So I dove in and just did a lot of reading about the shift that was happening in NASCAR where crew chiefs used to be guys who grew up, you know, driving cars and building cars and getting their hands dirty. And a shift has happened to now it’s guys with engineering degrees, who may or may not have ever been involved in the sport growing up, and to them it’s mathematical. It’s a lot of Moneyball, it’s a lot of what’s happening with NFL head coaches. And I thought, that’s a great sort of theme for this, the sort of generational changing of the guard that’s going on in this sport. And you see, the old guard is still out there. They’re still winning races, but all the hirings are from the new guard, who really haven’t proven themselves.

So to me, that’s a character. It’s a guy who has had a middling career, you know, a little success, a little failure along the way. But definitely, this is his last shot at holding on to it, because there are no more jobs for a guy without an engineering degree in this world. So he has to make this work. And as the guard is changing around him, how will he keep up? Then I went to Kevin and sort of walked him through who I thought this character was. … And I’m like, “I want you to play this guy. I want you to play the guy who has a team under him that he feels responsible for and yes, there’s always pressure from above and that we all have. But you know, you’re great at your job in this.” Which, again, I don’t think it’s something he played. And I think that sounded good to him, because he’s not just playing the guy he’s played a couple of times on TV. And that’s how it came together. …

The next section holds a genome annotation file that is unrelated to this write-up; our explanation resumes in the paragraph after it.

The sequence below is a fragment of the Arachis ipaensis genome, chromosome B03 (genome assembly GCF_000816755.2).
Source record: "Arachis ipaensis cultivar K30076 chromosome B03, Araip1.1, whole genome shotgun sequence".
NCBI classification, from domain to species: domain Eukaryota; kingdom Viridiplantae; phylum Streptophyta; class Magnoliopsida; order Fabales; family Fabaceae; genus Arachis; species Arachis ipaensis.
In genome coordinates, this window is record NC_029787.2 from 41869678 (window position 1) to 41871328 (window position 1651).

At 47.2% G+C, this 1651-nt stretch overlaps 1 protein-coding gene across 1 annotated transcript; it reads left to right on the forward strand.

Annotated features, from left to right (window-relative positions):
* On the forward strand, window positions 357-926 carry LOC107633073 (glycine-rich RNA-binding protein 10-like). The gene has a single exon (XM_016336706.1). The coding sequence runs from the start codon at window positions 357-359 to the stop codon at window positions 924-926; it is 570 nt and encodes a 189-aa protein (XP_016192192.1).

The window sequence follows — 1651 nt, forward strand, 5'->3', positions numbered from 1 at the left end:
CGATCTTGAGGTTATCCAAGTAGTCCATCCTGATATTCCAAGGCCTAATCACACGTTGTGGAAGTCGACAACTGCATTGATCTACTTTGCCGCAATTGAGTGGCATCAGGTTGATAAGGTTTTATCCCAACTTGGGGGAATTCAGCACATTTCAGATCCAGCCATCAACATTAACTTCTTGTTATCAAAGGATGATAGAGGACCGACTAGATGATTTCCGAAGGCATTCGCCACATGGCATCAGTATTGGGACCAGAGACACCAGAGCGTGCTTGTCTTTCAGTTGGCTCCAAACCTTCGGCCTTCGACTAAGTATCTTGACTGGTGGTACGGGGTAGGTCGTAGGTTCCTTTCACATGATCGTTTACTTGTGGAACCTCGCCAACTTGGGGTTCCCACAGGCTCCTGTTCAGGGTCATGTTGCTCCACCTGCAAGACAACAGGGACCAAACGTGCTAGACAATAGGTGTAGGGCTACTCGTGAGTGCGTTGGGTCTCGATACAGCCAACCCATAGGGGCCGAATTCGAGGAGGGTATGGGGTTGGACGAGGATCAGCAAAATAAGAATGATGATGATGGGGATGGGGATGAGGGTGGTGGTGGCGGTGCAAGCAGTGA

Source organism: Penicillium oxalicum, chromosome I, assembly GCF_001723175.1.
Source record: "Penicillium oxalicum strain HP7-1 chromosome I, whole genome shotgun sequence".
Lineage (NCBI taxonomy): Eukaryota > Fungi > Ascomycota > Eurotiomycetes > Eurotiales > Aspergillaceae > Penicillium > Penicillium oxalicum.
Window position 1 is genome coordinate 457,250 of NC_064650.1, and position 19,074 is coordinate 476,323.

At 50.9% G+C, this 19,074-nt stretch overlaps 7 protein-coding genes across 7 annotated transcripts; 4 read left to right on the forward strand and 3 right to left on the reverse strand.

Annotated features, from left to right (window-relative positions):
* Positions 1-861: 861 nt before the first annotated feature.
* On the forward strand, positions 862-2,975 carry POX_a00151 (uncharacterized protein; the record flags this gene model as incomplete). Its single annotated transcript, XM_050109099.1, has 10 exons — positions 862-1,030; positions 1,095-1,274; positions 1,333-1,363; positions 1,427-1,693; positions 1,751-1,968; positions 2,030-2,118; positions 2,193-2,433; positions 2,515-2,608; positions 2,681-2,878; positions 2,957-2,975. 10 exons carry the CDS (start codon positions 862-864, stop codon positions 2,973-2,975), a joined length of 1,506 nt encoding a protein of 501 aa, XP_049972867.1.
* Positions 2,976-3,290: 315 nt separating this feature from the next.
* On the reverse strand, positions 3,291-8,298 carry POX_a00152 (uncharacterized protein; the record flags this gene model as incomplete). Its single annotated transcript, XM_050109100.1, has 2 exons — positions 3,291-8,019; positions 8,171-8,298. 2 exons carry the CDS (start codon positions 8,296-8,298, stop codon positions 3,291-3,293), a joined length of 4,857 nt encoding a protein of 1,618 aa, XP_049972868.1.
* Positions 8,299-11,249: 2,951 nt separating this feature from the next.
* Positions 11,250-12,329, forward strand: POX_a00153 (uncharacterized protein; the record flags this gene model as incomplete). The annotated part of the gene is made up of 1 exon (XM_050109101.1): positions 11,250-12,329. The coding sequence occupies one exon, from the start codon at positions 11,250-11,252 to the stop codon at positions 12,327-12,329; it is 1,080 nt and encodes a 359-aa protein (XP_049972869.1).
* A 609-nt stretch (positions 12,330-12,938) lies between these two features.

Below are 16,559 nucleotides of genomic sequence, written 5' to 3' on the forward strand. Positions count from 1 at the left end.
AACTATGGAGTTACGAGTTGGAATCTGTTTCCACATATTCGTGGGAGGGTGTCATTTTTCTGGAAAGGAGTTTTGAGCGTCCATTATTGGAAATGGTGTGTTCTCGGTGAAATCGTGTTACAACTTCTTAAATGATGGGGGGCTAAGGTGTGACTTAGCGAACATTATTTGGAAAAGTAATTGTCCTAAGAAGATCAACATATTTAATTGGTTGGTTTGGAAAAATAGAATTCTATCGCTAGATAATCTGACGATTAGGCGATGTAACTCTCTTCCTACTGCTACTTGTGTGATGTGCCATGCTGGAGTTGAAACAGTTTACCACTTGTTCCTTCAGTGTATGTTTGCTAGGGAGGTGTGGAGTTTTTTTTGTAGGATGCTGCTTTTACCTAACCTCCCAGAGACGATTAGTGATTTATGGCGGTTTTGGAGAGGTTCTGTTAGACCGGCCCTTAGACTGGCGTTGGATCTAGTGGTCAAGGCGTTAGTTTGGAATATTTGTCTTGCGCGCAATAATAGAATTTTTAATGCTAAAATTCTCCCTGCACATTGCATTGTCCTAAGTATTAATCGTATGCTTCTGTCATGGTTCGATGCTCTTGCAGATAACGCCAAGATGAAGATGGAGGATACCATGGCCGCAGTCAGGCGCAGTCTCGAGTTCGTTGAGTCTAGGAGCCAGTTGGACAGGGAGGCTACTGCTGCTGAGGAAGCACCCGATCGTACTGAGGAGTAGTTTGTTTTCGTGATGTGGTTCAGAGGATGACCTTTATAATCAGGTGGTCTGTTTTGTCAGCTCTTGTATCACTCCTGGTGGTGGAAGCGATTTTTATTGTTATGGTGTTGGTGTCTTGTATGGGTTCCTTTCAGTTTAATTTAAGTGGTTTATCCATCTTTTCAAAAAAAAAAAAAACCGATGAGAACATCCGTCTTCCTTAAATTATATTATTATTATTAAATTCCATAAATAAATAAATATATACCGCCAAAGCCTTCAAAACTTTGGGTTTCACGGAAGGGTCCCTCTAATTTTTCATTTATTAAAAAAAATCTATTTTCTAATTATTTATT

I think one of the things that was important to NASCAR was, you know, everybody loves Talladega Nights. It’s a hilarious movie, but it kind of pokes some fun at the fans and some fun at the sport. And I think they didn’t want to have that approach. They wanted a more respectful approach that showed who the real fans are and what the sport is like. So I think that was sort of their key to signing off is seeing, you know, how [we were] going to handle that kind of stuff?

McFadin: Well, I’d be remiss if I didn’t mention that the main reason we’re even talking is because you caught one of my tweets a few months ago (September 2019, last year was really long, guys) where I was going after Talladega Nights. Which I find hilarious that’s how we wound up here. So how did you guys make sure to establish a tone for a show that’s true to the sport? Funny, but doesn’t throw anybody under the bus?

Lowell: When I went to the races before, and once I got involved, and you know, you’ve been to I’m sure many, many more races than I have. I find the fans there, they don’t really want to deal with politics and all the fights around the world, they’re there to enjoy a race. And they’re kind of awesome people who are incredibly loyal to this sport. So that was sort of one of the beginning places is Talladega Nights, it really took its shots with the Confederate flags, and all this kind of stuff, and sort of painting it a certain way. And it wasn’t the reality on the ground as far as I could tell. And then beyond that, we just did the work of, I went to Charlotte, and I went to three or four different shops and spent a lot of time there just literally walking through, what’s the next step? Taking me through every room, show me how you build that, just to sort of gather stories and get the reality of it. Just talking to all the people who were the characters that we were going to portray.